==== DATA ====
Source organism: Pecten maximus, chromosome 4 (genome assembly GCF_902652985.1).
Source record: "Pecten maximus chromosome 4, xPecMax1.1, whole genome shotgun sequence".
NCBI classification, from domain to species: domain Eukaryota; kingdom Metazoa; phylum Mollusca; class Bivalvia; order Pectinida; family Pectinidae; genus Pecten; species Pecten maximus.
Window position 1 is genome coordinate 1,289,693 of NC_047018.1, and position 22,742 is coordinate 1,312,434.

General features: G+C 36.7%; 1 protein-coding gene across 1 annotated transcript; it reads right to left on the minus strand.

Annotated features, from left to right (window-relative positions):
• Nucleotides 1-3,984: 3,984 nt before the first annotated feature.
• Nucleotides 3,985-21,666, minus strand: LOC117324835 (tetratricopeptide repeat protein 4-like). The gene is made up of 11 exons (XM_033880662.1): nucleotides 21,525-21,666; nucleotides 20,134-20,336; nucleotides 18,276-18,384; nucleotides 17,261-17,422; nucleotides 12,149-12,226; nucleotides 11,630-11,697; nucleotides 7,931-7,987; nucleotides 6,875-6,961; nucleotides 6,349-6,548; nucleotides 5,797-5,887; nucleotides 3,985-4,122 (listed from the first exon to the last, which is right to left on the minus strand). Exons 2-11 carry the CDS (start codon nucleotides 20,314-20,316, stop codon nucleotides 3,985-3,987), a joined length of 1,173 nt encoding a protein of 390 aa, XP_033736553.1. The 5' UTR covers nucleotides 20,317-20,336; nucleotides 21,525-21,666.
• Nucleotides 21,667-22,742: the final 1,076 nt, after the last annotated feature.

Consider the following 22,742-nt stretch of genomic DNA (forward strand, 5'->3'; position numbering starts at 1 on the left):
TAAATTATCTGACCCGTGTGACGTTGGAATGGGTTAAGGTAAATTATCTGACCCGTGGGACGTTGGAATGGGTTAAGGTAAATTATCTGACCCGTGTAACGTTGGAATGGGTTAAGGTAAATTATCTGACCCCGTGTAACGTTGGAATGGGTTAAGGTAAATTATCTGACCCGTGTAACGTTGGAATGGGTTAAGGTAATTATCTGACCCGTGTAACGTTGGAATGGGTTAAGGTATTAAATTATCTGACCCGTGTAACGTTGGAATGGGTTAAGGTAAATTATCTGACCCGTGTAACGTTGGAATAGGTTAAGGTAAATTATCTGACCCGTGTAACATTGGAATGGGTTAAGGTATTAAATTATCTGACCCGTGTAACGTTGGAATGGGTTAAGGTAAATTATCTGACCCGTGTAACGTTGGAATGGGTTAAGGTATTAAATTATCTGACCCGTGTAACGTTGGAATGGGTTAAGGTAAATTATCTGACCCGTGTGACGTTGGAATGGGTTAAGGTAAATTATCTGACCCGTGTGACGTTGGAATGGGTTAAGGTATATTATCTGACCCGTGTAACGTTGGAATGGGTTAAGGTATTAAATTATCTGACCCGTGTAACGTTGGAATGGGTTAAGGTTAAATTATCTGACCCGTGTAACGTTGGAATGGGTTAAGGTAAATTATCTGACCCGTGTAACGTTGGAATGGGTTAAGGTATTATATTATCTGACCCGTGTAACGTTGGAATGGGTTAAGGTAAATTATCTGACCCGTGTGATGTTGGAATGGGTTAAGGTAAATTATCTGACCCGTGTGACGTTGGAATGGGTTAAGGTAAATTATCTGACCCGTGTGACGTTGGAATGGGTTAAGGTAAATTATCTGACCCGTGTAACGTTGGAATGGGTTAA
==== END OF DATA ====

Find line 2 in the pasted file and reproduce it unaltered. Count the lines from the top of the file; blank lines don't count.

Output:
Source record: "Pecten maximus chromosome 4, xPecMax1.1, whole genome shotgun sequence".